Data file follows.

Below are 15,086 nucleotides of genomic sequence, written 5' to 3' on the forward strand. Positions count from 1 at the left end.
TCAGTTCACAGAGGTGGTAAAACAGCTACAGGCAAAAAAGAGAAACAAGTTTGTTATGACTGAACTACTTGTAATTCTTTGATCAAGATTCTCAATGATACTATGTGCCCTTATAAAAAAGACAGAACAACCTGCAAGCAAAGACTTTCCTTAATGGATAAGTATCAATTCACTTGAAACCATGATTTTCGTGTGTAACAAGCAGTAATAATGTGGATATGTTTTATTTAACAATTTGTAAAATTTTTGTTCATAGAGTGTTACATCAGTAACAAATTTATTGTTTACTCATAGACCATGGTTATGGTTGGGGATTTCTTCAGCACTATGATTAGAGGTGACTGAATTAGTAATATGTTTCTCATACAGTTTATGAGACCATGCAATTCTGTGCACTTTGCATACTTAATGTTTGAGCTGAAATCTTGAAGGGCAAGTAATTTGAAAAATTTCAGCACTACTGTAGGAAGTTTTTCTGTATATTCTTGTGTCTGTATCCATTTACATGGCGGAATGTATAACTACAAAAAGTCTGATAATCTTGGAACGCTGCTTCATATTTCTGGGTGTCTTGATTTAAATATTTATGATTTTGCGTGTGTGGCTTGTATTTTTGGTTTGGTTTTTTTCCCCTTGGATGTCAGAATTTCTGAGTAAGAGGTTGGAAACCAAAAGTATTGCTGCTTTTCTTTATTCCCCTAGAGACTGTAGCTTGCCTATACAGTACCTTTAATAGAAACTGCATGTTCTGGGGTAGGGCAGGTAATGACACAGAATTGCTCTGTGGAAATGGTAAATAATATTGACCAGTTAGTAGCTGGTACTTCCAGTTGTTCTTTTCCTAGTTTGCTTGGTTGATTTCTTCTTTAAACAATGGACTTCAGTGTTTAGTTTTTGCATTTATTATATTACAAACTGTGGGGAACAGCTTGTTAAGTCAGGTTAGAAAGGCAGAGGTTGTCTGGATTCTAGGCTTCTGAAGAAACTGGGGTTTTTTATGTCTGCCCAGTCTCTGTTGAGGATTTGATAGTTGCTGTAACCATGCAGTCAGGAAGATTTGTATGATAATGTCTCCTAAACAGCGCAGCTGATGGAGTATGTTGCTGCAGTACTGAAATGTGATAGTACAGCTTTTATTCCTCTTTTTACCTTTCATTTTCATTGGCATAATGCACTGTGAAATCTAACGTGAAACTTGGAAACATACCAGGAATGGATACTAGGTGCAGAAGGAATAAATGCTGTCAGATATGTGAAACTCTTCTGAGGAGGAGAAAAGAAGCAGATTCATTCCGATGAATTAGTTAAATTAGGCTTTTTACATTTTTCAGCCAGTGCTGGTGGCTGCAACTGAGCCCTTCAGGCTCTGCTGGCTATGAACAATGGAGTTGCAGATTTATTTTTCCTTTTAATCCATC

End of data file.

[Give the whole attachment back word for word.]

Below are 15,086 nucleotides of genomic sequence, written 5' to 3' on the forward strand. Positions count from 1 at the left end.
TCAGTTCACAGAGGTGGTAAAACAGCTACAGGCAAAAAAGAGAAACAAGTTTGTTATGACTGAACTACTTGTAATTCTTTGATCAAGATTCTCAATGATACTATGTGCCCTTATAAAAAAGACAGAACAACCTGCAAGCAAAGACTTTCCTTAATGGATAAGTATCAATTCACTTGAAACCATGATTTTCGTGTGTAACAAGCAGTAATAATGTGGATATGTTTTATTTAACAATTTGTAAAATTTTTGTTCATAGAGTGTTACATCAGTAACAAATTTATTGTTTACTCATAGACCATGGTTATGGTTGGGGATTTCTTCAGCACTATGATTAGAGGTGACTGAATTAGTAATATGTTTCTCATACAGTTTATGAGACCATGCAATTCTGTGCACTTTGCATACTTAATGTTTGAGCTGAAATCTTGAAGGGCAAGTAATTTGAAAAATTTCAGCACTACTGTAGGAAGTTTTTCTGTATATTCTTGTGTCTGTATCCATTTACATGGCGGAATGTATAACTACAAAAAGTCTGATAATCTTGGAACGCTGCTTCATATTTCTGGGTGTCTTGATTTAAATATTTATGATTTTGCGTGTGTGGCTTGTATTTTTGGTTTGGTTTTTTTCCCCTTGGATGTCAGAATTTCTGAGTAAGAGGTTGGAAACCAAAAGTATTGCTGCTTTTCTTTATTCCCCTAGAGACTGTAGCTTGCCTATACAGTACCTTTAATAGAAACTGCATGTTCTGGGGTAGGGCAGGTAATGACACAGAATTGCTCTGTGGAAATGGTAAATAATATTGACCAGTTAGTAGCTGGTACTTCCAGTTGTTCTTTTCCTAGTTTGCTTGGTTGATTTCTTCTTTAAACAATGGACTTCAGTGTTTAGTTTTTGCATTTATTATATTACAAACTGTGGGGAACAGCTTGTTAAGTCAGGTTAGAAAGGCAGAGGTTGTCTGGATTCTAGGCTTCTGAAGAAACTGGGGTTTTTTATGTCTGCCCAGTCTCTGTTGAGGATTTGATAGTTGCTGTAACCATGCAGTCAGGAAGATTTGTATGATAATGTCTCCTAAACAGCGCAGCTGATGGAGTATGTTGCTGCAGTACTGAAATGTGATAGTACAGCTTTTATTCCTCTTTTTACCTTTCATTTTCATTGGCATAATGCACTGTGAAATCTAACGTGAAACTTGGAAACATACCAGGAATGGATACTAGGTGCAGAAGGAATAAATGCTGTCAGATATGTGAAACTCTTCTGAGGAGGAGAAAAGAAGCAGATTCATTCCGATGAATTAGTTAAATTAGGCTTTTTACATTTTTCAGCCAGTGCTGGTGGCTGCAACTGAGCCCTTCAGGCTCTGCTGGCTATGAACAATGGAGTTGCAGATTTATTTTTCCTTTTAATCCATC